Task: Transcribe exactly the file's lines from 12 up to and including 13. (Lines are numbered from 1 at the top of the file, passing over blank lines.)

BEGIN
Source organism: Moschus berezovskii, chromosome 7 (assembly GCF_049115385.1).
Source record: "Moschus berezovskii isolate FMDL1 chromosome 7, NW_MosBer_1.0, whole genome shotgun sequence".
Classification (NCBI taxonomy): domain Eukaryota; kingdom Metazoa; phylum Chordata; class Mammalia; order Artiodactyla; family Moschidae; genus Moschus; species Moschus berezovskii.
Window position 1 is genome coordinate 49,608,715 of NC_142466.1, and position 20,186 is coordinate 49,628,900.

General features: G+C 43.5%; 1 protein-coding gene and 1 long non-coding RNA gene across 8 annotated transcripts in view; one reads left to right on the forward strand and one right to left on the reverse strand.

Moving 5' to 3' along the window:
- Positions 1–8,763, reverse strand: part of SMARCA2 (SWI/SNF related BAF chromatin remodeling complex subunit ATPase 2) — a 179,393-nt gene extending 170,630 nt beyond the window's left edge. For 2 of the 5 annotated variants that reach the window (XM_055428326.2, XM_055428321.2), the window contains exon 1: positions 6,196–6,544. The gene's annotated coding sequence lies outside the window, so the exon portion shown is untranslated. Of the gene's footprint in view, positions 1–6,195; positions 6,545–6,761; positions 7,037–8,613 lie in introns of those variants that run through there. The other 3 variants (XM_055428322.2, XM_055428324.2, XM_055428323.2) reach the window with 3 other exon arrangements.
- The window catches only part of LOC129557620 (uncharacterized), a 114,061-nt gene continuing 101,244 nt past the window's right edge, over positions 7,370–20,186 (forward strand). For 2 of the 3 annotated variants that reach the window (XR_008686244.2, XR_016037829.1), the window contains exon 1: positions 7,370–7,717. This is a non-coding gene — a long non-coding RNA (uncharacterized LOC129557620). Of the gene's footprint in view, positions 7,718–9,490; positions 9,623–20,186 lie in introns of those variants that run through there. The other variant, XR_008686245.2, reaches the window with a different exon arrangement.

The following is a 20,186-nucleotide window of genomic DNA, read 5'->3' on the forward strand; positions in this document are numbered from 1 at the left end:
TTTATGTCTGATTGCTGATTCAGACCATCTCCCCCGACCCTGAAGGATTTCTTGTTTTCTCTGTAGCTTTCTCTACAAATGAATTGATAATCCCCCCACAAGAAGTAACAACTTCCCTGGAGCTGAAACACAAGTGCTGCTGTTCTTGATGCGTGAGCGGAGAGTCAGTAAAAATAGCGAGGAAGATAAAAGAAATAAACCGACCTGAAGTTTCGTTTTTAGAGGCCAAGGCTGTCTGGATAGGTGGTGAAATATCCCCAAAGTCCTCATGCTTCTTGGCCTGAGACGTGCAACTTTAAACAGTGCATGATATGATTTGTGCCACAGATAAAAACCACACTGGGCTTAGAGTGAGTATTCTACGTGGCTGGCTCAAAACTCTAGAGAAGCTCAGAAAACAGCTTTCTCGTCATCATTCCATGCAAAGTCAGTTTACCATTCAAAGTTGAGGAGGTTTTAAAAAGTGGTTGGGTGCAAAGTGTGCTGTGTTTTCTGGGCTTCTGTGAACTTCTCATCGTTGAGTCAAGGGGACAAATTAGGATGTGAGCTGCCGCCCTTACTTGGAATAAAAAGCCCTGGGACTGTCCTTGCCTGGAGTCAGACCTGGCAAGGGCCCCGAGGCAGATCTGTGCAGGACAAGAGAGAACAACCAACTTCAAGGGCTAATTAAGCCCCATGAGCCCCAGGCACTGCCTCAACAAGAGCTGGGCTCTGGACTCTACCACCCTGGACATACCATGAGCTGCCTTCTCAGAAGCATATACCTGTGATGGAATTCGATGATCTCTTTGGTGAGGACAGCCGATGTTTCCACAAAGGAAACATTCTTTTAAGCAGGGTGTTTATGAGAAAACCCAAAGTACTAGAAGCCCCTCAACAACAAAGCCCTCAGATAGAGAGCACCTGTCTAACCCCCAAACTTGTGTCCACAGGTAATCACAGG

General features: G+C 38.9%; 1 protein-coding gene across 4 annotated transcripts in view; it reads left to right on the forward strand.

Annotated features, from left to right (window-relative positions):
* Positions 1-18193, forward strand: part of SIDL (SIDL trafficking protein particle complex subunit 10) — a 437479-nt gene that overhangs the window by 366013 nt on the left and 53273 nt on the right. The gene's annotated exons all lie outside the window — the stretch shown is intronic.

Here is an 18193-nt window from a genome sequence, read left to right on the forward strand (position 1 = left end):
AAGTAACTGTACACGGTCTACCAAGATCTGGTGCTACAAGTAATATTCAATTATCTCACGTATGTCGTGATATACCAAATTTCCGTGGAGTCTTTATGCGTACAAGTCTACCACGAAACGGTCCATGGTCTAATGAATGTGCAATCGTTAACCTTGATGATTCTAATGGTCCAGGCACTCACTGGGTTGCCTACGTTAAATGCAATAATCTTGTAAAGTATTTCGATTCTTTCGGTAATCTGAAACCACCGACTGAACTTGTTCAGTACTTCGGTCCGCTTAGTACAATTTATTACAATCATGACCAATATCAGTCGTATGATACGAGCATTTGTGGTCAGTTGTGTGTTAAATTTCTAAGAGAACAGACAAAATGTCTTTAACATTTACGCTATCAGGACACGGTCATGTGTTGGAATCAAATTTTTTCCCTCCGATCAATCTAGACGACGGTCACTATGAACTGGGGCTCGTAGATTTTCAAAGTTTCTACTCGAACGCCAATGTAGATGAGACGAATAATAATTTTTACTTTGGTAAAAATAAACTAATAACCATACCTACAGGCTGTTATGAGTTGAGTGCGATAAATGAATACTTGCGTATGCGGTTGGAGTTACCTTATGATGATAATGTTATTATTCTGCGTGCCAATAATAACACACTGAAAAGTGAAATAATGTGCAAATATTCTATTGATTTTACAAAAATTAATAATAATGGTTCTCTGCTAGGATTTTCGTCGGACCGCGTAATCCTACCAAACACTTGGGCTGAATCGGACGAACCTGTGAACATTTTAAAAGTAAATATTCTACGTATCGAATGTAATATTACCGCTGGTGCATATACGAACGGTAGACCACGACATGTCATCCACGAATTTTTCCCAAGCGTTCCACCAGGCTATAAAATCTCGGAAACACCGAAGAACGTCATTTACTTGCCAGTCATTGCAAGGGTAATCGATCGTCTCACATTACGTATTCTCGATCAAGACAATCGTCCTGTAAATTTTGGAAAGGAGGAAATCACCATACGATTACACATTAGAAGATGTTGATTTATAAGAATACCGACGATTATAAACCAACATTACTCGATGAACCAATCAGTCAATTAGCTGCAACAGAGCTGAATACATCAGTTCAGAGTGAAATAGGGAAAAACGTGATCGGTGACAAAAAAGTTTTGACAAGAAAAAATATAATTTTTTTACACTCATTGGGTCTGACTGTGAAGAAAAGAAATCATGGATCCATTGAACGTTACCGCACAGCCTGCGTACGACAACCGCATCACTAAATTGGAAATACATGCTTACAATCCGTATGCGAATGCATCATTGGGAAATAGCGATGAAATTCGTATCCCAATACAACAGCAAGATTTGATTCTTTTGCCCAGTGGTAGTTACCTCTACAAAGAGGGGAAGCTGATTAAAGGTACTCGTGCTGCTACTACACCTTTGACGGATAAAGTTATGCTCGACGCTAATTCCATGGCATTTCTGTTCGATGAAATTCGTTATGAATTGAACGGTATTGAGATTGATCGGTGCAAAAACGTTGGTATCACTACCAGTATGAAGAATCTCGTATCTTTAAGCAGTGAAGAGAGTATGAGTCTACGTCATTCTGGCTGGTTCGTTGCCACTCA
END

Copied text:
Annotated features, from left to right (window-relative positions):
* Positions 1-18193, forward strand: part of SIDL (SIDL trafficking protein particle complex subunit 10) — a 437479-nt gene that overhangs the window by 366013 nt on the left and 53273 nt on the right. The gene's annotated exons all lie outside the window — the stretch shown is intronic.